1. FEARING GOD “He does not delight in the strength of the horse; He takes no pleasure in the legs of a man. The LORD takes pleasure in those who fear Him” (Psalm 147:10–11). In this passage, fear doesn’t mean shaking in your boots or being scared. This fear is standing in awe of who God is, knowing His power and respecting it to the point of total obedience to Him. God promises us that if we fear Him, He will be pleased with us.

Excerpt From: Lee, Richard. “In God We Still Trust: A 365-Day Devotional.”

  1. NOT SURE? [When asked, “How can you believe in a God you cannot fully explain?”] ANS: “We need to grasp that it is not only believers in God who believe in concepts they do not fully understand. Scientists do as well. It would be just as foolish and arbitrary to dismiss believers in God as having nothing to say, because they cannot ultimately explain the nature of God, as it would be to dismiss physicists because they do not know what energy is. And yet that is exactly what often happens.”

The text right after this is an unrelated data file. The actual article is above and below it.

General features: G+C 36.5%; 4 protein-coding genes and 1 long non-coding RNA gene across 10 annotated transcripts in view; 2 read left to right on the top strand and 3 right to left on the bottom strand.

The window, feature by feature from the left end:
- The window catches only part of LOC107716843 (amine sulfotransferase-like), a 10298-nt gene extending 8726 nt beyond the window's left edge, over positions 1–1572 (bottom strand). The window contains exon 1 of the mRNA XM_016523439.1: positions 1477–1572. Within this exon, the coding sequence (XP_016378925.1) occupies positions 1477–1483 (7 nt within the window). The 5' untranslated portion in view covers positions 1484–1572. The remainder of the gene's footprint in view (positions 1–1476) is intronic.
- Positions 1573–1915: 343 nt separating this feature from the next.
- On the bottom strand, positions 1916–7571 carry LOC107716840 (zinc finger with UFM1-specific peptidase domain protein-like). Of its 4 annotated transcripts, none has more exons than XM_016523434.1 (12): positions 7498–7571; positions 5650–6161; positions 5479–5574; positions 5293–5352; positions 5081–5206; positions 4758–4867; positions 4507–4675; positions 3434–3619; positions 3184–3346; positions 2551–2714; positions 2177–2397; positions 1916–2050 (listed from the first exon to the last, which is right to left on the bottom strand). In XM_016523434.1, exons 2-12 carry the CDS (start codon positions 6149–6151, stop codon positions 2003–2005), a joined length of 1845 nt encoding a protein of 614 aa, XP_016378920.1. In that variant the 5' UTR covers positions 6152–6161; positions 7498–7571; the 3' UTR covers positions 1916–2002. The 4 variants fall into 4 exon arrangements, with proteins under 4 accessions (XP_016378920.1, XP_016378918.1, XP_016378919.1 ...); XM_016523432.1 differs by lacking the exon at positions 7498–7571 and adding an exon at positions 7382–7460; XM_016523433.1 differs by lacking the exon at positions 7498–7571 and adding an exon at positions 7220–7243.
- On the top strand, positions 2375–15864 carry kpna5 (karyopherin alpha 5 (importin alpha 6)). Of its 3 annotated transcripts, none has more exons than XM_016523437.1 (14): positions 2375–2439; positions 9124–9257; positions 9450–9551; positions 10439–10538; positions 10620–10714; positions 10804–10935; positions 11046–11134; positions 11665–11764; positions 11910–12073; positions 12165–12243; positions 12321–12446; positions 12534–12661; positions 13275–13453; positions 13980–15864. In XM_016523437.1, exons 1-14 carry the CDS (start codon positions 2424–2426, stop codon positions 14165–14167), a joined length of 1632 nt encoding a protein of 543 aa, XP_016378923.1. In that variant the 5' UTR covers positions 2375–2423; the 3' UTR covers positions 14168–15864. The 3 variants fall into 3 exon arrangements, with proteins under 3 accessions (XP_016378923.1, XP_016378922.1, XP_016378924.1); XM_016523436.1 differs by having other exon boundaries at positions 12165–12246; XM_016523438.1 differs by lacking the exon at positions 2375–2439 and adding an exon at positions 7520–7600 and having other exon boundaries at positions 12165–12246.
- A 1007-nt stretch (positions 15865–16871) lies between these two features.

Excerpt From: John C. Lennox. “Against the Flow.”

  1. PERSONALITY “A well-developed sense of humor reveals a well-balanced personality. Maladjusted people show a far greater tendency to miss the point in a funny remark. They take jokes personally. They take things that are meant to be enjoyable much too seriously. The ability to get a laugh out of everyday situations is a safety valve. It rids us of tensions and worries that could otherwise damage our health.

You think I’m exaggerating the benefits? If so, maybe you’ve forgotten another proverb: “A joyful heart is good medicine, but a broken spirit dries up the bones” (Prov.  17:22). Isn’t that eloquent? Literally, it says, “A joyful heart causes healing.

Excerpt From: Charles R. Swindoll. “Dear Graduate.”